4. Draft the complaint with all the necessary information.
  5. In addition, you may also need to fill out additional forms for some courts in certain jurisdictions. You can obtain all the required forms from the court’s website or the court clerk’s office.
  6. To file the complaint, you need to pay a filing fee. This amount can vary from one jurisdiction and court to another. If you are unable to pay the filing fees, you can check with the court clerk regarding a fee waiver.
  7. File the complaint and serve the summons by following the appropriate service of process rules for your jurisdiction. You can get the summons served by a process certified mail or other methods.
  8. Once the defendant has been served the summons, you must file a proof of service with the court stating the defendant has been notified in person about the lawsuit being brought against them.
  9. The law dictates that the defendant must be given a particular duration to respond to the summons.
  10. The lawsuit proceedings begin, which can enter into a trial if both parties fail to negotiate.

How to Answer a Legal Complaint?

If you have been served summons for a lawsuit, the following are some things you can consider before responding to the legal complaint:

  • First and foremost, getting legal counsel and hiring an attorney is recommended.
  • Understand the complaint and note the legal points surrounding the lawsuit.
  • Evaluate the cause of action and the legal remedy which the plaintiff seeks.
  • Assess the claims made.
  • Some claims may make sense for you to accept, while others may make sense to refute. For instance, you can admit that you entered a contract with the plaintiff but refute claims of breach.
  • Check the deadline and prepare the response draft with the help of your attorney.

Also, be sure to include any affirmative defenses to remove the liability of the accused when the defendant admits to the criminal act, such as the act was committed in self-defense, pleading criminal insanity, or lack of subject matter jurisdiction, contributory negligence, expired statute of limitations, among others.

If proven, you can no longer be legally held accountable in the lawsuit in question (if it is a criminal case due to double jeopardy law, the government can’t try you again for the accused crimes, bar some situations, like if witness tampering occurred.).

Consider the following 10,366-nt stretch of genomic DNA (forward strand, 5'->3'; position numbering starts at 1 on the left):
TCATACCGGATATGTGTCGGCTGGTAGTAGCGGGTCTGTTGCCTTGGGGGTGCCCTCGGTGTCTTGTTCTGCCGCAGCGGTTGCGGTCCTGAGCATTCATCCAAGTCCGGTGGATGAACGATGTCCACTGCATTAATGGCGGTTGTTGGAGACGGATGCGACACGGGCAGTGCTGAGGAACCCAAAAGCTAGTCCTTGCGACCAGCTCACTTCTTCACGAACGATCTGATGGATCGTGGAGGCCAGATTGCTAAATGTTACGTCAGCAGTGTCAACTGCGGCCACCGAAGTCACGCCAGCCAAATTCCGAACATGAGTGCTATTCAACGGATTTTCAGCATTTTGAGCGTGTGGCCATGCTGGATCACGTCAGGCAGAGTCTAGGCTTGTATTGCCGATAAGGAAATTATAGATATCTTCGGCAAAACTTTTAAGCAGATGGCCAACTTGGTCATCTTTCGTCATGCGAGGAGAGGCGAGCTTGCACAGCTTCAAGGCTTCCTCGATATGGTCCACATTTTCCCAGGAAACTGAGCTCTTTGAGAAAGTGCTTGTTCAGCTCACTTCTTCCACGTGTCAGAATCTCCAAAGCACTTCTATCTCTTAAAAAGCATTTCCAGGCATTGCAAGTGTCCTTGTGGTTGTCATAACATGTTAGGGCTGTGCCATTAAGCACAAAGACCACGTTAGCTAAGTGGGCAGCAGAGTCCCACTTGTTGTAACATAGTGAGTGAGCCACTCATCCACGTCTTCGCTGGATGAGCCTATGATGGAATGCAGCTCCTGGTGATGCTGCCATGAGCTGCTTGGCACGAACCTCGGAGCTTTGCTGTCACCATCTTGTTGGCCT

For example, if the plaintiff has taken way too long to file the lawsuit, the defense can file to request the judge to dismiss the case if the statute of limitations has expired.

Also, if you, the defendant, have any counterclaims against the plaintiff, you should include that in your response.

Finally, after signing the response, you can proceed to file it. Ensure to do it before the deadline.

Who Makes a Legal Complaint in a Court Proceeding?

The legal complaint is initiated by the ‘plaintiff’ or the party who has suffered damage, injury, or loss due to the actions, intentional or otherwise, of the party against which the complaint has been made, the defendant.

Are Anonymous Complaints Legal?

Yes, although rare, plaintiffs can legally file complaints anonymously using a pseudonym if certain conditions are met. Typically, the factors considered by a judge on whether to permit a plaintiff to file anonymously are if it helps in the pursuit of justice and if it were to endanger a plaintiff to file a complaint under their real name for fear of retaliation on the defendant’s part.

This is especially pertinent when it involves a plaintiff suing due to their witnessing a crime.

For instance, in a Qui Tam lawsuit (Whistleblower claim), the relator, the plaintiff who initially brings the suit on behalf of the U.S. government, can be allowed to be anonymous while the case develops.

Although, the complaint will not be filed completely confidential due to the government being aware of the relator’s identity.

Are Legal Complaints Public Record?

In the U.S., most legal complaints are public records. However, some complaints can be exempt (or partially exempt) from disclosure to the public. Some of these can include:

  • Complaints involving minors usually have restricted access.
  • Sexual assault or abuse cases
  • Domestic Violence cases to protect the identity of the victim
  • Complaints that involve trade secrets, proprietary business information, and confidential information.
  • Complaints involving national security interests or government secrets.
Written by Aaron R. Winston
Last Updated: August 16, 2023 11:02am CDT